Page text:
Social media companies in Germany face fines of up to 50m euros if they fail to remove obviously illegal content in time. From October, Facebook,
YouTube, and other sites with more that two million users in Germany must take down posts containing hate speech or other criminal material within 24 hours. Content that is not obviously unlawful must be assessed within seven days.
Failure to comply will result in a 5m euro penalty, which could rise to 50m euros depending on the severity of the offence.
Facebook responded in a statement:
We believe the best solutions will be found when government, civil society and industry work together and that this law as it stands now will not improve efforts to tackle this important societal problem.
German MPs voted in favour of the Netzwerkdurchsetzungsgesetz (NetzDG) law after months of deliberation, on the last legislative day before the Bundestag's summer break.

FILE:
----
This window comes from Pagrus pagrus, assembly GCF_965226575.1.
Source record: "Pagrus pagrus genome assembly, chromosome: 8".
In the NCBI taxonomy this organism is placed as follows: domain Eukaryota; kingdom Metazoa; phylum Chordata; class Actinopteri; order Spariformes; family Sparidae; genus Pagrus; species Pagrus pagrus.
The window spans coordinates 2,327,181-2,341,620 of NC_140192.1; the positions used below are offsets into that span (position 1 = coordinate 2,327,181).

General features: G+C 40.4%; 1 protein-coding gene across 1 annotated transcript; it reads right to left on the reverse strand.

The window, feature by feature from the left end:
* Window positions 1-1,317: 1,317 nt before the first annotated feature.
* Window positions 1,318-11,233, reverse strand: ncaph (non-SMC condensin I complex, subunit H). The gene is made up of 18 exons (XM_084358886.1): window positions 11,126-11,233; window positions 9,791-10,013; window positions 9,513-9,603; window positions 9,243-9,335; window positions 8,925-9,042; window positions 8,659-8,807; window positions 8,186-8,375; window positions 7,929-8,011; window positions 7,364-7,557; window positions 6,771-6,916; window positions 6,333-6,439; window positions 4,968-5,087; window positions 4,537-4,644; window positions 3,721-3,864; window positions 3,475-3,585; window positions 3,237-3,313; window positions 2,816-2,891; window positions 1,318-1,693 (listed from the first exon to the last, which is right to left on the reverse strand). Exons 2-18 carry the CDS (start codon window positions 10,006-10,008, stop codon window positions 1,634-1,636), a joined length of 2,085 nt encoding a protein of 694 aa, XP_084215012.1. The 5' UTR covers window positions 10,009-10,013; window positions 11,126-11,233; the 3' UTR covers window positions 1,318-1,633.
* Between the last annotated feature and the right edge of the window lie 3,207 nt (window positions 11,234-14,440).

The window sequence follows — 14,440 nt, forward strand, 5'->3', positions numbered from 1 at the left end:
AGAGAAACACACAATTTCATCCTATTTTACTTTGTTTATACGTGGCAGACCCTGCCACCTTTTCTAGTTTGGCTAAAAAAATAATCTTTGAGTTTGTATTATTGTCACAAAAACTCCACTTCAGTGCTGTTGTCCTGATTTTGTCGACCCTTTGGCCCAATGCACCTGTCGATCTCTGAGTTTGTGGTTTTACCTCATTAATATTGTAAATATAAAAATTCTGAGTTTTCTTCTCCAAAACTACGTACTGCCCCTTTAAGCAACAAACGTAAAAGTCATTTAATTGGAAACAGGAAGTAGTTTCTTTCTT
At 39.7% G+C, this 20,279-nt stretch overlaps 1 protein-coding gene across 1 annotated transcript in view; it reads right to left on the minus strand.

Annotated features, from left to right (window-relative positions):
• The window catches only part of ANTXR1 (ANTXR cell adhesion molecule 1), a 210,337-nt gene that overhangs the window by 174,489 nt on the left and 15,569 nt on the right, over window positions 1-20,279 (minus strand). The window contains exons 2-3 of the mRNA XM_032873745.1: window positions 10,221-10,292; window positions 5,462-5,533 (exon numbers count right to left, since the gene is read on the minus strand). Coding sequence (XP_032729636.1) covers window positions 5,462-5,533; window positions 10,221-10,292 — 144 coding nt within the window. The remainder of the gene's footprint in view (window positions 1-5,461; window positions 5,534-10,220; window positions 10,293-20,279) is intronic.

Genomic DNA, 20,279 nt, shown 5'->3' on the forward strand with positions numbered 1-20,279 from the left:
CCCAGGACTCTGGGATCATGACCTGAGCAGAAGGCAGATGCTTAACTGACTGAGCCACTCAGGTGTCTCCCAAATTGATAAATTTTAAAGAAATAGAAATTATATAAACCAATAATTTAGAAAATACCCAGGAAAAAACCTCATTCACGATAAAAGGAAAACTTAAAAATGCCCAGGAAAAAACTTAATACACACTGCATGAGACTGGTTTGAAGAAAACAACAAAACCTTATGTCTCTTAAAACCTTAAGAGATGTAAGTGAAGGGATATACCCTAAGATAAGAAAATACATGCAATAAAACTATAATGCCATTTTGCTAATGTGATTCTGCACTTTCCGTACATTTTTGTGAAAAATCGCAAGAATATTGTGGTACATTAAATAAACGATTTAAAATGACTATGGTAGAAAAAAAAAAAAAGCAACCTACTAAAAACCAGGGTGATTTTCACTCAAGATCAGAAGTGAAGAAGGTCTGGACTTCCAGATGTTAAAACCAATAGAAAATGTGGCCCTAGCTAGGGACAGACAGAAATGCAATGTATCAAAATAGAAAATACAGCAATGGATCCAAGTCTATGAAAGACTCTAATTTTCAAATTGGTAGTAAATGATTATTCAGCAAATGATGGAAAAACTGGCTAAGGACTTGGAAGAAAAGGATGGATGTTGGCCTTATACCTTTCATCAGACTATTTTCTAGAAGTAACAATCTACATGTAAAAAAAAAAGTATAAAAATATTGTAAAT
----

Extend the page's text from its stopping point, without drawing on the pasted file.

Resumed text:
Opponents responded the tight time limits are unrealistic, and will lead to accidental censorship as technology companies err on the side of caution and delete ambiguous posts to avoid paying penalties.
The bill has faced criticism from human right's campaigners. Many of the violations covered by the bill are highly dependent on context, context which platforms are in no position to assess, wrote the UN Special Rapporteur to the High Commissioner
for Human Rights, David Kaye. He added that the obligations placed upon private companies to regulate and take down content raises concern with respect to freedom of expression.
The law may still be chllenged in Brussels, where campaigners have claimed it breaches EU laws.